The project’s initial idea was simple: waste must remain at the centre of the areas where cyclists, sponsors and authorities are. The eco-waste collection points with containers for separate waste collection must be visible: even in photos, on TV, because they do not contain waste, but materials to be recycled. So the more visible and user-friendly they are, the more effective the service is. While at the beginning such proposal raised a few eyebrows, in the end those in charge of logistics, by working on the hospitality and open village maps, managed to arrange containers even in the most exclusive areas. Moreover, thanks also to the planning by engineering partners, multi-size containers have been produced to suit every context and with the Ride Green logo, able to differentiate the various materials collected. Erica’s staff dealt with the preparation of every stage, in every start as well as finish village. The rest was carried out by volunteers involved in every city by the Stage Committees and administrations, willing to help those who were not sure where to put a certain material.
The collaboration with Municipalities and businesses managing the public hygiene service was fundamental. They made sure that the materials collected during the event were recycled. Local partners had been contacted beforehand, they were explained the project and understood how separate waste collection was organized in every municipality, establishing where the various containers would be arranged in order to make them visible, without hindering the passage of vehicles. Getting volunteers involved, with the help of the Stage Committees and Municipalities, was not difficult. They explained how to carry out separate waste collection properly to cyclist fans that swarmed the start and finish areas, standing by the waste collection points throughout the event.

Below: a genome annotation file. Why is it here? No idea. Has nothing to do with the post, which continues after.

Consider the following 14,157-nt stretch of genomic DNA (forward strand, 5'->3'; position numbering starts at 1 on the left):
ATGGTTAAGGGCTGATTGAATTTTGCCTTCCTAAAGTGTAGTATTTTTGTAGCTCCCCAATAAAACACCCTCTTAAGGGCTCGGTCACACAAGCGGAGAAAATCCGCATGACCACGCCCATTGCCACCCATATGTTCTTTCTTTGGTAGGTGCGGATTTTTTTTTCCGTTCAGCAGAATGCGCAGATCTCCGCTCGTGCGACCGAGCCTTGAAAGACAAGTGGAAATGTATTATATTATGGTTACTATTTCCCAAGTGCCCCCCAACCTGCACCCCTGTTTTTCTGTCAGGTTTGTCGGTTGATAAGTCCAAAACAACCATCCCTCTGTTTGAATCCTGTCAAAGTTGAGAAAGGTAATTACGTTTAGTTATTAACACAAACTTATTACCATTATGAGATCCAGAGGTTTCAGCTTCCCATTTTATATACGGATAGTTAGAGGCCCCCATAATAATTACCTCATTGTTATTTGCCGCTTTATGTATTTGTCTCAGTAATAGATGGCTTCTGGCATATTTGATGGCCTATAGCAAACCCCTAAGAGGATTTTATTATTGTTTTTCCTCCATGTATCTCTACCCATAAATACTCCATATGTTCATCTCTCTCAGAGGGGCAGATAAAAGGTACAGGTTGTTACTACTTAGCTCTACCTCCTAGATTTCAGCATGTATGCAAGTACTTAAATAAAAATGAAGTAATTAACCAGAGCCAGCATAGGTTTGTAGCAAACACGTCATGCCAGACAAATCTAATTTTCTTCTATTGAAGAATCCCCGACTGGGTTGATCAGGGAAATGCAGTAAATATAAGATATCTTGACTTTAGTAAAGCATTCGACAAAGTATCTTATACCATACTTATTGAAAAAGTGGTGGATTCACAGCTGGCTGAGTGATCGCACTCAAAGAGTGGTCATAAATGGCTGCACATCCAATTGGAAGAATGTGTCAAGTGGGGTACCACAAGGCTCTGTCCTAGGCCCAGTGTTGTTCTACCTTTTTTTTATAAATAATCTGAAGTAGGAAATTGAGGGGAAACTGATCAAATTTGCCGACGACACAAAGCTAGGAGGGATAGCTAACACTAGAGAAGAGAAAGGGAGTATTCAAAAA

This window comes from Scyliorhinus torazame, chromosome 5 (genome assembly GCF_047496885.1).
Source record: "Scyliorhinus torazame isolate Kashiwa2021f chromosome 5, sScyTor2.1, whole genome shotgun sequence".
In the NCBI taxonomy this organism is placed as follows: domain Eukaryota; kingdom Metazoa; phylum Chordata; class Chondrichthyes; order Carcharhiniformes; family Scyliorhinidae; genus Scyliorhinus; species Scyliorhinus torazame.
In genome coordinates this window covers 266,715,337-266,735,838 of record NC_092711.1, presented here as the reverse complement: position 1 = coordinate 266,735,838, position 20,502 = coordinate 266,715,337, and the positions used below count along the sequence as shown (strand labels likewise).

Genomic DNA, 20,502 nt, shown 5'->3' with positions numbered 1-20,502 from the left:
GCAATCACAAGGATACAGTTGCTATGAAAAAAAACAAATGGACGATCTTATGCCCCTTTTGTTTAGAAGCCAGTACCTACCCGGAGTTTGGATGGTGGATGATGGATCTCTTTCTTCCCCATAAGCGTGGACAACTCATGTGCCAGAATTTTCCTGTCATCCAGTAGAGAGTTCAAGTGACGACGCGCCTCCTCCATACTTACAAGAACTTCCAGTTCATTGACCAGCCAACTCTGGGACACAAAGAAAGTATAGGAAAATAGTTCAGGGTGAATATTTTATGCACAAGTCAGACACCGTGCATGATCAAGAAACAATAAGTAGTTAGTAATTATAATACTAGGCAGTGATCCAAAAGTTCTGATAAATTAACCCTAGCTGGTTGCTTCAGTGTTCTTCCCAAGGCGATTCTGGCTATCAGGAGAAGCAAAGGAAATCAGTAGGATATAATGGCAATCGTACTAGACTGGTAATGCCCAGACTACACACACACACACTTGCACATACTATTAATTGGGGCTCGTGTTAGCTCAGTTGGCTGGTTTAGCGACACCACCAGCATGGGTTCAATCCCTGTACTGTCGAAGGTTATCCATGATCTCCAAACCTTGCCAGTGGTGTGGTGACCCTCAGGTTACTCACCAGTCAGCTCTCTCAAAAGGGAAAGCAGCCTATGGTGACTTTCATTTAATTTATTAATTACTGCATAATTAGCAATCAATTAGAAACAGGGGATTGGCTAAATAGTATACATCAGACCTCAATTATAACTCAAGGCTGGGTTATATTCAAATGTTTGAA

The service has been studied by Erica’s engineers based on the analysis of inputs (sampling types distributed by sponsors and the convoy, throw-away products used by catering etc.) and the separate waste collection services activated in the municipalities involved in the event. The two elements determined the choice of the type of containers, their number and distribution, with a view to recycling materials. The selected containers (specifically made by Eurosintex for the 100th Giro d’Italia) have been aggregated in collection points of the open village and hospitality centres and explained in various languages which materials would be recycled and where. Furthermore, a cooperative operator or volunteer made sure bin liners were replaced once they reached full capacity and stocked in designated spaces agreed with the Municipality. As for catering, thanks to the agreement and the help by Novamont S.p.A. supporting the project for the second year running, biodegradable and compostable flatware in Mater-Bi were produced, to be disposed of in the organic fraction of the separate waste collection and therefore sent for composting together with organic waste. While plastic materials have been recycled thanks to the support of Corepla, as well as all other separated materials.